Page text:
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As a Fridge subpage, all spoilers are unmarked as per policy. You Have Been Warned.

Fridge Brilliance

  • The tiny Adaptational Alternate Ending moment seems odd that Wargrave would come to taunt Vera as she starts to hang herself, until you remember in the books that it was a drunk Hugo who told Wargrave what his lover did. Here, we never see Hugo turning to alcohol and in fact promises that if he could find the proof that Vera let Cyril die on purpose, then he would see her hang. So it's highly possible that Wargrave, if Hugo was his informant, wanted to verify that Vera was guilty before carrying out the sentence to the end. Because he wasn't just committing murder; he was respecting a bereft uncle's wishes.
  • At the climax, Wargrave delivers a Motive Rant to Vera while she's hanging precariously from the noose, in which he explains why he did what he did. Why? It could just be Wargrave wanting to reveal his perfect crime to someone before he dies, but there's another possible explanation. While begging for her life, Vera points out that there are no more bullets for Wargrave and offers to help him throw the blame on Lombard if he'll spare her. After Wargrave points out some possible holes in her proposed story, Vera assures him that "they believed me last time," and it's only after this that Wargrave pulls away the chair she's balanced on and leaves her to die. While Vera's crime is arguably the most abhorrent, it's also the most potentially ambiguous — her story is very plausible, she's already been cleared by a coroner's court, her innocent act has been incredibly convincing ("Miss Claythorne, how beguiling you are!"), only two people know for sure exactly what happened in her case and one of them is dead. While he certainly suspects, Wargrave can't actually know for certain that it wasn't just a tragic accident in her case... until she herself tells him that it wasn't. Wargrave isn't just gloating or explaining the plot for the audience; he's baiting Vera so that he can confirm for himself that she is a murderer before he carries out her 'sentence'.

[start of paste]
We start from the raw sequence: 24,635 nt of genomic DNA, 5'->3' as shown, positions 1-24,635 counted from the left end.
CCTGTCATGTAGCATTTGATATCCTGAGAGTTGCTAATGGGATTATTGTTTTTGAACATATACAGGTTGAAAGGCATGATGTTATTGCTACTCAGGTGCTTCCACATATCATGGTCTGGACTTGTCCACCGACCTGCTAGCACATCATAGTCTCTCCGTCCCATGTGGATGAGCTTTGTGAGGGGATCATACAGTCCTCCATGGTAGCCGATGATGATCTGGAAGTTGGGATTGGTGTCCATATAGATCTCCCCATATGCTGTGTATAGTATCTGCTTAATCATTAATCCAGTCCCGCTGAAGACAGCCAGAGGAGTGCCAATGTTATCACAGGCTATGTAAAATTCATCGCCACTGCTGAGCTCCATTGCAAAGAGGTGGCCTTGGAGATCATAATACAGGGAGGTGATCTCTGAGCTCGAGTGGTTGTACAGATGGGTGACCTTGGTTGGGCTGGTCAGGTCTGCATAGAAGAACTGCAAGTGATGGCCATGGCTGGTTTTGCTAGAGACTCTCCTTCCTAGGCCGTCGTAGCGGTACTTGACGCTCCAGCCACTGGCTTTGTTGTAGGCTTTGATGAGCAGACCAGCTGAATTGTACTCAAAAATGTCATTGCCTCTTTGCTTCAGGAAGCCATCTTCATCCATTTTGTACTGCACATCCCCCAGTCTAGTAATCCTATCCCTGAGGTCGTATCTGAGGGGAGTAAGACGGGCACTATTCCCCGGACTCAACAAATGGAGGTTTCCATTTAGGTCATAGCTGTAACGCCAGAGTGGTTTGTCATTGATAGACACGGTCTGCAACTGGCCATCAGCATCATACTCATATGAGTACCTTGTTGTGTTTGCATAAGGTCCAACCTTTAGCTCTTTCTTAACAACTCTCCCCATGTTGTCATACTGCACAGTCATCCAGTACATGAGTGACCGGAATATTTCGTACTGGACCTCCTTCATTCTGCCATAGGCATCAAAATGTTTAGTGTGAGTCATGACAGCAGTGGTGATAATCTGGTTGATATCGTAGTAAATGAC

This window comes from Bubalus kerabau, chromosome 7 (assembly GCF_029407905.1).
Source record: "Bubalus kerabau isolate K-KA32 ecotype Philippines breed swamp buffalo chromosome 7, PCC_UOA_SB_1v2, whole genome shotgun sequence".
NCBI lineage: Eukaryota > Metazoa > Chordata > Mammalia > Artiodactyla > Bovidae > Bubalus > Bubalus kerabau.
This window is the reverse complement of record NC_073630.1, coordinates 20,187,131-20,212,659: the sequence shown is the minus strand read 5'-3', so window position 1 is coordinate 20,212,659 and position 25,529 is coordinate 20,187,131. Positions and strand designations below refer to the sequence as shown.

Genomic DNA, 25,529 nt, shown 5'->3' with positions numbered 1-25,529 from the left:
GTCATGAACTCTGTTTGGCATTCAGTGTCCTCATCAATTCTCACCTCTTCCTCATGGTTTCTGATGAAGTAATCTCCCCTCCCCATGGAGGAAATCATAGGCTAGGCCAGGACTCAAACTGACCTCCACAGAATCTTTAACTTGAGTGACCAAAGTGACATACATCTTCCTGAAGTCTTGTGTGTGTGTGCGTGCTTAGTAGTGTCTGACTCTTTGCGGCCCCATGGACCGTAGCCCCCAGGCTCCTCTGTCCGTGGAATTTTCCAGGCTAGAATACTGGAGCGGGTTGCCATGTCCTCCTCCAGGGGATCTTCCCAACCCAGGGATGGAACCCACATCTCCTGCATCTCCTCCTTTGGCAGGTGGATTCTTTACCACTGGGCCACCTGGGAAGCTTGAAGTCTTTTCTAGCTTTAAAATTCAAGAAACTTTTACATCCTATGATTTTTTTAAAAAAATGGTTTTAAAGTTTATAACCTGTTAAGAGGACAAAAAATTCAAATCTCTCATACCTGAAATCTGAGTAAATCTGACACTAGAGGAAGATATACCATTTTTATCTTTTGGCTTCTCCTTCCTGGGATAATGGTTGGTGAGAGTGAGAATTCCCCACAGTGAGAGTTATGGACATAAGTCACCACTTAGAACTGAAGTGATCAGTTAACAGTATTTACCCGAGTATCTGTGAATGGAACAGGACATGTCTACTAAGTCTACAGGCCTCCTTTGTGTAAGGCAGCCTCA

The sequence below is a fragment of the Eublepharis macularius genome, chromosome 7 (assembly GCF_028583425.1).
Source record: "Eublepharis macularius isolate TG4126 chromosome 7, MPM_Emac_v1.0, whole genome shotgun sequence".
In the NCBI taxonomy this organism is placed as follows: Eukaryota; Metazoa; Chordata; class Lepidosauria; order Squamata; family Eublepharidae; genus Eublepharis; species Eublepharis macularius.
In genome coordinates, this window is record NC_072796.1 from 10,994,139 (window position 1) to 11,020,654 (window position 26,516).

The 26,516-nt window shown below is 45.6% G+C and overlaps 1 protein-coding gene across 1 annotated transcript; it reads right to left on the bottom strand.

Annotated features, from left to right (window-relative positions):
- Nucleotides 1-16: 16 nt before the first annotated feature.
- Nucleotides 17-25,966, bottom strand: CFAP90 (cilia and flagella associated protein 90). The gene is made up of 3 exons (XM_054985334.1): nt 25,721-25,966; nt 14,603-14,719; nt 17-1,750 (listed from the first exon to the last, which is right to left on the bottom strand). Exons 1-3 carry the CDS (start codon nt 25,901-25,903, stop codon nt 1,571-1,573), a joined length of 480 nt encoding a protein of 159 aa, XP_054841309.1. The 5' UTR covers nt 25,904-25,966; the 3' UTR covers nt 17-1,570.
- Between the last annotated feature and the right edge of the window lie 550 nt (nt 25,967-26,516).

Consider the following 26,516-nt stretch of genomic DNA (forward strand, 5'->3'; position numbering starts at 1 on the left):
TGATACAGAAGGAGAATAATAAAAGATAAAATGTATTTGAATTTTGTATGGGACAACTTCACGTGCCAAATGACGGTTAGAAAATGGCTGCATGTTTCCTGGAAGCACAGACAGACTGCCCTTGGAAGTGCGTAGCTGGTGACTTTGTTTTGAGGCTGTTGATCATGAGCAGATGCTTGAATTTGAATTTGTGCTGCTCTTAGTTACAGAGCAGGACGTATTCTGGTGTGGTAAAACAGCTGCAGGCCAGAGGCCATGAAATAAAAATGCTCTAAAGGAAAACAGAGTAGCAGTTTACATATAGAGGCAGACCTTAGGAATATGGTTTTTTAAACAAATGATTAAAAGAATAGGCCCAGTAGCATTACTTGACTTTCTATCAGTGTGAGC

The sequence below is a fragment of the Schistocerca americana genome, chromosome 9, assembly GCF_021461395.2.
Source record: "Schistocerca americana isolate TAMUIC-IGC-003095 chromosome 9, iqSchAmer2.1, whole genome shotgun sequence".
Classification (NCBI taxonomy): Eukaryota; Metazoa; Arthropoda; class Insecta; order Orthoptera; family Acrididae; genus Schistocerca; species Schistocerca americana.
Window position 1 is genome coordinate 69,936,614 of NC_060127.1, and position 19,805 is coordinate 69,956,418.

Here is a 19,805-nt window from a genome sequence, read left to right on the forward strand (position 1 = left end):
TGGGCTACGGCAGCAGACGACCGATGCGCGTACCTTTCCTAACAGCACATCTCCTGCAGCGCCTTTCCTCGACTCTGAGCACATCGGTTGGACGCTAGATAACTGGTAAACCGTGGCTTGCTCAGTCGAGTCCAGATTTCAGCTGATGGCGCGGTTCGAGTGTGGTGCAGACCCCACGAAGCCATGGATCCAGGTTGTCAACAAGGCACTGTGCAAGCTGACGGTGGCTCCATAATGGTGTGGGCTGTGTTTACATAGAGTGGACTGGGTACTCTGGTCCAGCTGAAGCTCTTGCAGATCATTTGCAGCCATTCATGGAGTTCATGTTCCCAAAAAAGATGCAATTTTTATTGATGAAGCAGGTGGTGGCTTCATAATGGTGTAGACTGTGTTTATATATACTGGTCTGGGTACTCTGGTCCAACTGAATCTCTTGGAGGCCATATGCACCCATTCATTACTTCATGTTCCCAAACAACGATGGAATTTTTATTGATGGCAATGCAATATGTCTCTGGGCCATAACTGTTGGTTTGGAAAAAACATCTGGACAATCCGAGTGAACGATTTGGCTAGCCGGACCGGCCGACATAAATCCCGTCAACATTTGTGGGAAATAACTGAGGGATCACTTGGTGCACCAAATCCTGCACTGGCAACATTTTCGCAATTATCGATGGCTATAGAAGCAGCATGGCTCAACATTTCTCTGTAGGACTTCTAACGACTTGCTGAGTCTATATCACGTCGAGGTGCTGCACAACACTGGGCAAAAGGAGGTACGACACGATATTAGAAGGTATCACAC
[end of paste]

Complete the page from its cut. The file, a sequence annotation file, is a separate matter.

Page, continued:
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    • Wargrave may also have had another reason to talk to Vera instead of simply letting her hang herself without interference linked to how guilty he found her. In the book, he says that he wanted to save the guiltiest people for last so that they would experience the greatest psychological torment and the most painful deaths. Vera had, in spite of everything that happened, managed to enter a strange sort of zen state where she believed herself to be the final surviving heroine who had bested the treacherous villain Lombard and would now gracefully accept her fate to reunite with Cyril, but Wargrave revealing himself to her destroyed that small bit of peace of mind and turned her into a pathetic, flailing woman who realized that she had made the worst decision possible in killing Lombard instead of listening to him, experienced a lengthy period of agony from the noose literally tightening around her neck as Wargrave talked to her, and only confirmed that she was a Manipulative Bitch who lied to everyone about Cyril's death and was willing to throw the man she had seemingly fallen in love with under the bus to save her life through her desperate attempts to bargain with Wargrave. By not letting Vera calmly hang herself and instead making it clear to her that she had not in fact "won", Wargrave both exposes Vera as the Asshole Victim she is and ensures that she suffers the most prolonged and painful death of the cast as the one he considered to be the guiltiest.
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    • And why is Vera Wargrave's "favourite"? Because she's both the worst murderer of the lot and is also the most convincing in her innocent act. It's far more satisfying to expose, break and destroy her than, say, Anthony Marston, a little brat who's too self-absorbed and narcissistic to even bother pretending he didn't do it.
      • One most convincing in her innocent act was probably Emily Brent, whou wouldn't even admit to herself her actions had anything to do with the girl's death. It might be symbolic that both Anthony's and Vera's victims were children.
      • But is that convincing, or is that just denial? Emily Brent might have convinced herself of her own innocence, but everyone else probably didn't have to spend very long with her to realise that there's more than a hint of smug self-righteousness, self-satisfaction and hypocrisy to her character.
  • The use of "Soldier Boys" instead of "Indian" or "Nigger," and "Soldier Island," works so well in the series, and not only because it removes unnecessary, racist artifacts of the language. In the screenplay, the Great War looms over the entire cast like a stormcloud. Those who remember living and fighting in the war (especially Armstrong and Macarthur) are deeply scarred by it. The use of the world "Soldier" just brings this nightmare back to those that remember.
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    • It's not the only nightmarish war looming over events either, although the characters don't know it. The story is set in late August 1939.
      • It is hinted at though, as when Lombard remarks: "there's always another war..."
  • At the beginning of the series, Vera becomes uncomfortable with Lombard ogling her on the train and moves to sit in the same compartment as Wargrave. This cleverly foreshadows Vera's ultimate fate — her distrust of Lombard in spite of their sexual attraction to each other causes her to abandon him and enter a place where Wargrave lies in wait.
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